This patent claims priority from non-provisional patent application Ser. No. 13/782,871 filed Mar. 1, 2013 entitled, “ASYNCHRONOUS NAMESPACE MAINTENANCE” issued as U.S. Pat. No. 9,020,893 on Apr. 28, 2015.
BACKGROUND
Field
This disclosure relates to data stored in a distributed replicated data storage system and an improved method for maintaining namespace data across access devices to a distributed replicated data storage system.
Description of the Related Art
A file system is used to store and organize computer data stored as electronic files. File systems allow files to be found, read, deleted, and otherwise accessed. File systems store files on one or more storage devices. File systems store files on storage media such as hard disk drives and silicon storage devices. In contrast, the system described herein involves data items stored as a plurality of objects in an object storage system. Object storage systems may provide a simpler instruction set and improved storage and access efficiencies compared to a traditional file system. Applications may store large numbers data items, for example documents, images, audio, videos, medical records, scientific data and other data items as a plurality of objects using an object storage system. Various applications may store large numbers of data items as objects using a distributed data storage system in which data is stored in at least two locations. Information about the data items stored among storage devices in multiple locations in the distributed data storage system must be maintained so that the stored data items may be accessible and accessed when requested by an upper level file system.
DESCRIPTION OF THE DRAWINGS
FIG. 1 is a block diagram of a distributed replicated data storage system.
FIG. 2 is a block diagram of a storage zone included in a distributed replicated data storage system.
FIG. 3 is a flow chart of the actions taken to maintain namespace information in access devices to a distributed replicated data storage system.
DETAILED DESCRIPTION
Environment
FIG. 1 is a block diagram of a distributed replicated data storage system 100. The distributed replicated data storage system 100 includes at least two storage zones. The distributed replicated data storage system 100 includes multiple storage zones that are independent of one another and that may be geographically dispersed and are in a peer-to-peer configuration. In the example shown, the distributed replicated data storage system 100 includes two storage zones, first storage zone 110 and second storage zone 120.
The storage zones 110 and 120 are separated geographically. Storage zone 110 may be at or near Site A and storage zone 120 may be at or near Site B. Although only two storage zones 110 and 120 at two sites Site A and Site B are shown, the system typically includes multiple storage zones at multiple geographic location sites. In addition, the system may include multiple storage zones at a site that clients access via one or more access devices.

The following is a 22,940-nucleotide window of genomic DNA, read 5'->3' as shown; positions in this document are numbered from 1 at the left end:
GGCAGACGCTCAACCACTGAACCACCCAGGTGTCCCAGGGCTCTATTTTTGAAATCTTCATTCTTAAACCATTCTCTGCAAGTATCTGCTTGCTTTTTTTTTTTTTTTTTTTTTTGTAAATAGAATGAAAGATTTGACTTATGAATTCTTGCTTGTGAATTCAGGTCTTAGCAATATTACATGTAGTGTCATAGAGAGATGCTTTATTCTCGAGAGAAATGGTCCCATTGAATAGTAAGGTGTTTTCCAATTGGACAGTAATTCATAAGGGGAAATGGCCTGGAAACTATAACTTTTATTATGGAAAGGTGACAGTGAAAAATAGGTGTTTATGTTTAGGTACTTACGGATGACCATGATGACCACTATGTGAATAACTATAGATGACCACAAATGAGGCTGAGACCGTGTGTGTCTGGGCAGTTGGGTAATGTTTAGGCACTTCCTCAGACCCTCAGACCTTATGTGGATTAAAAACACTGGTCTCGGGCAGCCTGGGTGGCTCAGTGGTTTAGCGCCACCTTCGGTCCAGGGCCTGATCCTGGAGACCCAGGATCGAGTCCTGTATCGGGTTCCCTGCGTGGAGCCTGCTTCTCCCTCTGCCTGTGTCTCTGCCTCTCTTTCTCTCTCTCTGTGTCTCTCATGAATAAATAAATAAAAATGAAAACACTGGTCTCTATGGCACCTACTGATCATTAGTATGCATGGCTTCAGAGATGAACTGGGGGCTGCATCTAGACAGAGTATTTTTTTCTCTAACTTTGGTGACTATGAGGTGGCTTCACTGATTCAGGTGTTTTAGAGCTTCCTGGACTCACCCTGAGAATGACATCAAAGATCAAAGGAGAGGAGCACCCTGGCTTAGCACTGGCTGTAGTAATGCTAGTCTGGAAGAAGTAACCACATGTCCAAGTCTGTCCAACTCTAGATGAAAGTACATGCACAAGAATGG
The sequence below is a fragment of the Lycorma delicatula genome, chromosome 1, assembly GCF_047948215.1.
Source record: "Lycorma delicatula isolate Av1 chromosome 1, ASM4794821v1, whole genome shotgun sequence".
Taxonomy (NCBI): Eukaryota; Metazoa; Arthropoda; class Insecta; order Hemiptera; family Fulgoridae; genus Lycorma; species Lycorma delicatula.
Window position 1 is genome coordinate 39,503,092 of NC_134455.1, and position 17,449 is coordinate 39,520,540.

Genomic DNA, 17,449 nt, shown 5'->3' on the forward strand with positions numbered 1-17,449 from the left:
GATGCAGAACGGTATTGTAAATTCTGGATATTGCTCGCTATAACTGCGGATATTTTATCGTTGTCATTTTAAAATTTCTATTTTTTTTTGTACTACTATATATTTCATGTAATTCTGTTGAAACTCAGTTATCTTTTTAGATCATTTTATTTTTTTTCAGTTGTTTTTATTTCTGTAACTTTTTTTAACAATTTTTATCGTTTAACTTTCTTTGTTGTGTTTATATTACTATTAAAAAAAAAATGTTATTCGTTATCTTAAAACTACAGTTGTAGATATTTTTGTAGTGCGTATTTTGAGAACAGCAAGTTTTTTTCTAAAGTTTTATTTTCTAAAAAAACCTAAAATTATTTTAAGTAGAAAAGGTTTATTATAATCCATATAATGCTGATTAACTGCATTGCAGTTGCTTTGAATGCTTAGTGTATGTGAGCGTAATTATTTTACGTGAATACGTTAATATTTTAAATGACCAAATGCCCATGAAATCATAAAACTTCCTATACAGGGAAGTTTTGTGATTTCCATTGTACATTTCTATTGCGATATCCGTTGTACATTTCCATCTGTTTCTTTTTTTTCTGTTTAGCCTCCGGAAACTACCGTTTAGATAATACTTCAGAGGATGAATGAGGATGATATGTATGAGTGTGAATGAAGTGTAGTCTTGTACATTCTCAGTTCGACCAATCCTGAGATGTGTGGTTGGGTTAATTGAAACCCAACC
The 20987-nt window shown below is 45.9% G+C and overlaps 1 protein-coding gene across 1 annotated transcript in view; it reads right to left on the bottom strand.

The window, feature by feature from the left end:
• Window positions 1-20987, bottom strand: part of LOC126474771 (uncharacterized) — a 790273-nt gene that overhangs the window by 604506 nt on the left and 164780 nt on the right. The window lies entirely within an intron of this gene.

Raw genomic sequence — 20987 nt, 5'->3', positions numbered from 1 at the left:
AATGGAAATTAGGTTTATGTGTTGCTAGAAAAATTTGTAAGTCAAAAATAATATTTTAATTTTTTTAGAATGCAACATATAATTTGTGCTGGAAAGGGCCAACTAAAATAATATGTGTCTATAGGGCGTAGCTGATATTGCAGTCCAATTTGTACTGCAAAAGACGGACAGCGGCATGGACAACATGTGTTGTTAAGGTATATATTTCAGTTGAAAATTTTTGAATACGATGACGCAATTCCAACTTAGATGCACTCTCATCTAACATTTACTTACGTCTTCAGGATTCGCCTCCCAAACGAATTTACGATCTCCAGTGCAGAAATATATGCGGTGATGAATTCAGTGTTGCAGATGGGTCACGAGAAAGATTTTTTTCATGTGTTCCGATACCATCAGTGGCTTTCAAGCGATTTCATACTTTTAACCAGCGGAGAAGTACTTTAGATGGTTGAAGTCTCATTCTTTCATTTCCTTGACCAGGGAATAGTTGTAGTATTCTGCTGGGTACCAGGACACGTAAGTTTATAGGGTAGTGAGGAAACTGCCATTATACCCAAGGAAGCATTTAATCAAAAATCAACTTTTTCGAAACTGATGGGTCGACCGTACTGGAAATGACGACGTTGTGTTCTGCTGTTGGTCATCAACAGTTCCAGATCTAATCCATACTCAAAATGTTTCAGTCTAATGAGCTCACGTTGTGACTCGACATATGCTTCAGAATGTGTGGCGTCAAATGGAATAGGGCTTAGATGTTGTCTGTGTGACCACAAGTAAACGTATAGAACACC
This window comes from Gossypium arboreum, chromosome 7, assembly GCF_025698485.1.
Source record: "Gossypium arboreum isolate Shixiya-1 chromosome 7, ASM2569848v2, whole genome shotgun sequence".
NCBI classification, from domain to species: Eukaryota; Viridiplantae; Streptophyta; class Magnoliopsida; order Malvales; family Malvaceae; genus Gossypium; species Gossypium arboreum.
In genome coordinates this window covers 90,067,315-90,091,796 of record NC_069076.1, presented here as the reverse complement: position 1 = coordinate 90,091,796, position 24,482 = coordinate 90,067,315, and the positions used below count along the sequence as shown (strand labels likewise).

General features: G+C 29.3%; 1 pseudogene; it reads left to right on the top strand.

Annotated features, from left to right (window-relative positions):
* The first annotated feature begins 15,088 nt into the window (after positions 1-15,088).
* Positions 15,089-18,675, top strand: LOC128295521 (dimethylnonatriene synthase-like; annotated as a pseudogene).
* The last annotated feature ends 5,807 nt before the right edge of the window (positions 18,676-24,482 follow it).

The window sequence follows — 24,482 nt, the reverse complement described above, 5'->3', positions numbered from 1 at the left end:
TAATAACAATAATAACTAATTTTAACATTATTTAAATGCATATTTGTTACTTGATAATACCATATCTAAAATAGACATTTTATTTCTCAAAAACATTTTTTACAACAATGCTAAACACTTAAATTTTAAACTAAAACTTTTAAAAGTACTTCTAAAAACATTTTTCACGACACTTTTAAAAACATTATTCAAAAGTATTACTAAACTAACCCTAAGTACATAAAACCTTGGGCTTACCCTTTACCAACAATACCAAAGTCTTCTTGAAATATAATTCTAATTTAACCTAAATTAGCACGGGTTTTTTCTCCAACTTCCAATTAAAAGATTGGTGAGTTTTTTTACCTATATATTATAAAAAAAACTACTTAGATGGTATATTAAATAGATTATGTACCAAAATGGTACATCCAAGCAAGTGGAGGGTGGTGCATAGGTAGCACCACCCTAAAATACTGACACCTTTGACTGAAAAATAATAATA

The storage zones communicate with each other and share objects over a wide area network. In the example shown, the storage zones 110 and 120 communicate with each other and share objects over wide area network 130. The wide area network 130 may be or include the Internet. The wide area network 130 may be wired, wireless, or a combination of these. The wide area network 130 may be public or private, may be a segregated network, and may be a combination of these. The wide area network 130 includes networking devices such as routers, hubs, switches and the like.
The term data as used herein includes a bit, byte, word, block, stripe or other unit of information. As used herein, the term data is inclusive of entire computer readable files or portions of a computer readable file. The data may include or represent text, numbers, data (for example, financial data, scientific data, medical data, consumer data, research data), images, photographs, graphics, audio, video, computer programs, computer source code, computer object code, executable computer code, and/or a combination of these and similar information. A data item refers to a single computer readable file. A data item may be stored as a plurality of objects. Objects may include a plurality of sub-objects which are in and of themselves objects.
Many data intensive applications store a large quantity of data, these applications include scientific applications, newspaper and magazine websites (for example, nytimes.com and life.com), health care providers, scientific lab data capturing and analysis programs, video and film creation software, and consumer web based applications such as social networking websites (for example, FACEBOOK®), photo sharing websites (for example, FLICKR®), video sharing websites (for example, YOUTUBE®) and music distribution websites (for example, ITUNES®).